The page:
9780226260112-0226260119-Kingship and the Gods: A Study of Ancient Near Eastern Religion as the Integration of Society and Nature (Oriental Institute Essays)

Kingship and the Gods: A Study of Ancient Near Eastern Religion as the Integration of Society and Nature (Oriental Institute Essays)

ISBN-13: 9780226260112
ISBN-10: 0226260119
Edition: Phoenix ed
Author: Frankfort, Henri
Publication date: 1978
Publisher: Oriental Institute Of The University Of
Format: Paperback 470 pages
FREE shipping on ALL orders

Book details

ISBN-13: 9780226260112
ISBN-10: 0226260119
Edition: Phoenix ed
Author: Frankfort, Henri
Publication date: 1978
Publisher: Oriental Institute Of The University Of
Format: Paperback 470 pages

Summary

Acknowledged authors Frankfort, Henri wrote Kingship and the Gods: A Study of Ancient Near Eastern Religion as the Integration of Society and Nature (Oriental Institute Essays) comprising 470 pages back in 1978. Textbook and eTextbook are published under ISBN 0226260119 and 9780226260112. Since then Kingship and the Gods: A Study of Ancient Near Eastern Religion as the Integration of Society and Nature (Oriental Institute Essays) textbook was available to sell back to BooksRun online for the top buyback price of $ 2.32 or rent at the marketplace.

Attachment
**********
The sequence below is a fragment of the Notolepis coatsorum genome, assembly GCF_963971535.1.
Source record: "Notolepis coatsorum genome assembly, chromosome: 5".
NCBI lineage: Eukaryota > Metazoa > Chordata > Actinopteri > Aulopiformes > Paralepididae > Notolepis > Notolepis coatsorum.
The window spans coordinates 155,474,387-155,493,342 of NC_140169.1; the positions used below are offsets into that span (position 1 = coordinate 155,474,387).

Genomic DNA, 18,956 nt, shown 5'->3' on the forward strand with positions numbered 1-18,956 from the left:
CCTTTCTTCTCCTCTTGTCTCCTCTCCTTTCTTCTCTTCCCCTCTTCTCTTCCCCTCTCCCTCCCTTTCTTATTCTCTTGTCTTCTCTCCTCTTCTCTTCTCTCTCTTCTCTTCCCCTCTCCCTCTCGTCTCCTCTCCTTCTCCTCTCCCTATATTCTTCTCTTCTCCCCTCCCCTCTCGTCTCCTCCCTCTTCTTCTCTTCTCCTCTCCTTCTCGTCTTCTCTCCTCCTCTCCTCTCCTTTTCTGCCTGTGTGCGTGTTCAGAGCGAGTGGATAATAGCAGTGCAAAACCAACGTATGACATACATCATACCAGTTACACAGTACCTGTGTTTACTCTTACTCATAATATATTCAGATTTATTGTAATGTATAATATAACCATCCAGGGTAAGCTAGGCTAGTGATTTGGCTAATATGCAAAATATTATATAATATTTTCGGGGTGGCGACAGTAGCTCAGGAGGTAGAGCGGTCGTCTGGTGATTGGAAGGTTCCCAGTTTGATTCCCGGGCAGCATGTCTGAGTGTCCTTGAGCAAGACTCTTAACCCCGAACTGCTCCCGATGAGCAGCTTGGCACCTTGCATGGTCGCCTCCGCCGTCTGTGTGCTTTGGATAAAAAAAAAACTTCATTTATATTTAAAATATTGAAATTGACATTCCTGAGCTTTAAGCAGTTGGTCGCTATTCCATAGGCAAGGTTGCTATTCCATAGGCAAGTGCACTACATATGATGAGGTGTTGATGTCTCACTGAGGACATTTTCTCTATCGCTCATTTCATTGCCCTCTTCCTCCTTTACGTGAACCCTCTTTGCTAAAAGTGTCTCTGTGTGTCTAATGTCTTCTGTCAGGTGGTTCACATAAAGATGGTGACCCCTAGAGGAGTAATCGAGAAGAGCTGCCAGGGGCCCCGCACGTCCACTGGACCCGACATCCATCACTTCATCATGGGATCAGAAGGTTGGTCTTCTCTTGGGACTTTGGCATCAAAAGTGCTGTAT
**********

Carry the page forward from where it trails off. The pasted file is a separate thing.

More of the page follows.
Description

This classic study clearly establishes a fundamental difference in viewpoint between the peoples of ancient Egypt and Mesopotamia. By examining the forms of kingship which evolved in the two countries, Frankfort discovered that beneath resemblances fostered by similar cultural growth and geographical location lay differences based partly upon the natural conditions under which each society developed. The river flood which annually renewed life in the Nile Valley gave Egyptians a cheerful confidence in the permanence of established things and faith in life after death. Their Mesopotamian contemporaries, however, viewed anxiously the harsh, hostile workings of nature. Frank's superb work, first published in 1948 and now supplemented with a preface by Samuel Noah Kramer, demonstrates how the Egyptian and Mesopotamian attitudes toward nature related to their concept of kingship. In both countries the people regarded the king as their mediator with the gods, but in Mesopotamia the king was only the foremost citizen, while in Egypt the ruler was a divine descendant of the gods and the earthly representative of the God Horus.

Rate this book Rate this book

We would LOVE it if you could help us and other readers by reviewing the book